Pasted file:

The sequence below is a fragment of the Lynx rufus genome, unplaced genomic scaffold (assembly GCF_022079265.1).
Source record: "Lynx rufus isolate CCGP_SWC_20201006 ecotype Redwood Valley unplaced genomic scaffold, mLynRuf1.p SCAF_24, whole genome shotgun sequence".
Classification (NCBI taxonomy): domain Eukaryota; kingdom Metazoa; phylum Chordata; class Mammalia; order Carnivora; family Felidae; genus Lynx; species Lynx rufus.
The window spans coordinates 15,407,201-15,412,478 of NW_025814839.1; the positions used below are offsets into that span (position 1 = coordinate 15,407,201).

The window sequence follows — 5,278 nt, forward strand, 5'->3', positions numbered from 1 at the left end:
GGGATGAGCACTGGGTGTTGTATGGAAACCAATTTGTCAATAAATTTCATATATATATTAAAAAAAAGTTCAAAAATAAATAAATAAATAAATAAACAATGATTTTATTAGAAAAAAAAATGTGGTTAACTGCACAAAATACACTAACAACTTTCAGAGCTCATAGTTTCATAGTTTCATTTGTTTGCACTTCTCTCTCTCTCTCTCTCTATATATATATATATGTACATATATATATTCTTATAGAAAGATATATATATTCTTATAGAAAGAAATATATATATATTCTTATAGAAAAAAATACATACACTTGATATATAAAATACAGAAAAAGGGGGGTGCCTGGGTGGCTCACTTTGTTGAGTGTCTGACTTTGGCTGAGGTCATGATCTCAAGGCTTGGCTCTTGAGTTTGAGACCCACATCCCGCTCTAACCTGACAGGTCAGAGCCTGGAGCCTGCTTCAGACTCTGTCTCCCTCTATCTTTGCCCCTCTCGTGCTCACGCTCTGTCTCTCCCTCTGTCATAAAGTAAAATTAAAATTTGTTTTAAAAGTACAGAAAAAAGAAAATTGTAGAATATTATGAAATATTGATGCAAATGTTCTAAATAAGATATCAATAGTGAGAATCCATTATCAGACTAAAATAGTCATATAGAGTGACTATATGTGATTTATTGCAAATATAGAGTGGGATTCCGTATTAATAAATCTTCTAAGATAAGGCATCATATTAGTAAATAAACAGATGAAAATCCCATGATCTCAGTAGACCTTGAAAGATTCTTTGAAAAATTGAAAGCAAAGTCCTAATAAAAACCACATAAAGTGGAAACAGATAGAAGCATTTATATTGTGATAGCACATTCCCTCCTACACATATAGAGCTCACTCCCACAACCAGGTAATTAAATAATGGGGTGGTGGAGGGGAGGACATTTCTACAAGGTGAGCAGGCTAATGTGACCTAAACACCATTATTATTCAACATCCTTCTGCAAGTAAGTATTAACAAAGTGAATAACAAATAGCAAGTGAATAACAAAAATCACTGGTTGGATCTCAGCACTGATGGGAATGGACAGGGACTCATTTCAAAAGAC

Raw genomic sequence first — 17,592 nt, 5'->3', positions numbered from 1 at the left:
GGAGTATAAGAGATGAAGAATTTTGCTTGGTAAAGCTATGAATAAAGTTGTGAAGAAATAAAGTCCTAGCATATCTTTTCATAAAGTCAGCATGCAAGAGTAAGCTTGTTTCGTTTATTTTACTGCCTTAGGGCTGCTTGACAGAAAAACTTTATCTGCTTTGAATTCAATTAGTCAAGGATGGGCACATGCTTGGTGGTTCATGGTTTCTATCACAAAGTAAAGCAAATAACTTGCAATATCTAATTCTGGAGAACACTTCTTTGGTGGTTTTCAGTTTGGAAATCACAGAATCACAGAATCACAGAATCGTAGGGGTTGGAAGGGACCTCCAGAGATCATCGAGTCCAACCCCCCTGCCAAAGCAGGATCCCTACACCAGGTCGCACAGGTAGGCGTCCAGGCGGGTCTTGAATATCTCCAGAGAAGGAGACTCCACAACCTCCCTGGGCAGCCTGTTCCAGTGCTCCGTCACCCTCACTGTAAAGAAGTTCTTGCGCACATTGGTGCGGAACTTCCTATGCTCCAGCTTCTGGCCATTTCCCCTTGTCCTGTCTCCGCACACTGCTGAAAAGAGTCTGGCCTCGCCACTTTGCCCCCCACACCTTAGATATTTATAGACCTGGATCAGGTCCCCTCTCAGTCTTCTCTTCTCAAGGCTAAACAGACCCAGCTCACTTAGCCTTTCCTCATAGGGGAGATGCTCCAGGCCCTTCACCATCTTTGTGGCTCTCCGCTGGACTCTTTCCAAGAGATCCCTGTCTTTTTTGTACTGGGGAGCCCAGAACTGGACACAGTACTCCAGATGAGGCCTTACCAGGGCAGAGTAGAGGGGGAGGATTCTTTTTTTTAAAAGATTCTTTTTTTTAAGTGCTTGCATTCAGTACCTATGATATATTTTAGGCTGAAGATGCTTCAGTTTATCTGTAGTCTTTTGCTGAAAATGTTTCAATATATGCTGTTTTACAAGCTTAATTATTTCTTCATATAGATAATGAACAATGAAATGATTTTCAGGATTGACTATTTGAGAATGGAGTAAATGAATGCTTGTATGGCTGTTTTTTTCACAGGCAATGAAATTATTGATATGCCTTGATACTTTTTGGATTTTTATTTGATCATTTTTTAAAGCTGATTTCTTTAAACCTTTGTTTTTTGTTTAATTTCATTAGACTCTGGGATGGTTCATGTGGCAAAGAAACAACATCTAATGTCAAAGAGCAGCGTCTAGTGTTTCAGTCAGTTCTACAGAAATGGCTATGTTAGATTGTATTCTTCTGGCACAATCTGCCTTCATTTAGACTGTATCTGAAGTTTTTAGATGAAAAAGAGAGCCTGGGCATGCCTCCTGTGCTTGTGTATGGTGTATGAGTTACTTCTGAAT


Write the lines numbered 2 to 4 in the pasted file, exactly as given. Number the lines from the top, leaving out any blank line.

Source record: "Lynx rufus isolate CCGP_SWC_20201006 ecotype Redwood Valley unplaced genomic scaffold, mLynRuf1.p SCAF_24, whole genome shotgun sequence".
Classification (NCBI taxonomy): domain Eukaryota; kingdom Metazoa; phylum Chordata; class Mammalia; order Carnivora; family Felidae; genus Lynx; species Lynx rufus.
The window spans coordinates 15,407,201-15,412,478 of NW_025814839.1; the positions used below are offsets into that span (position 1 = coordinate 15,407,201).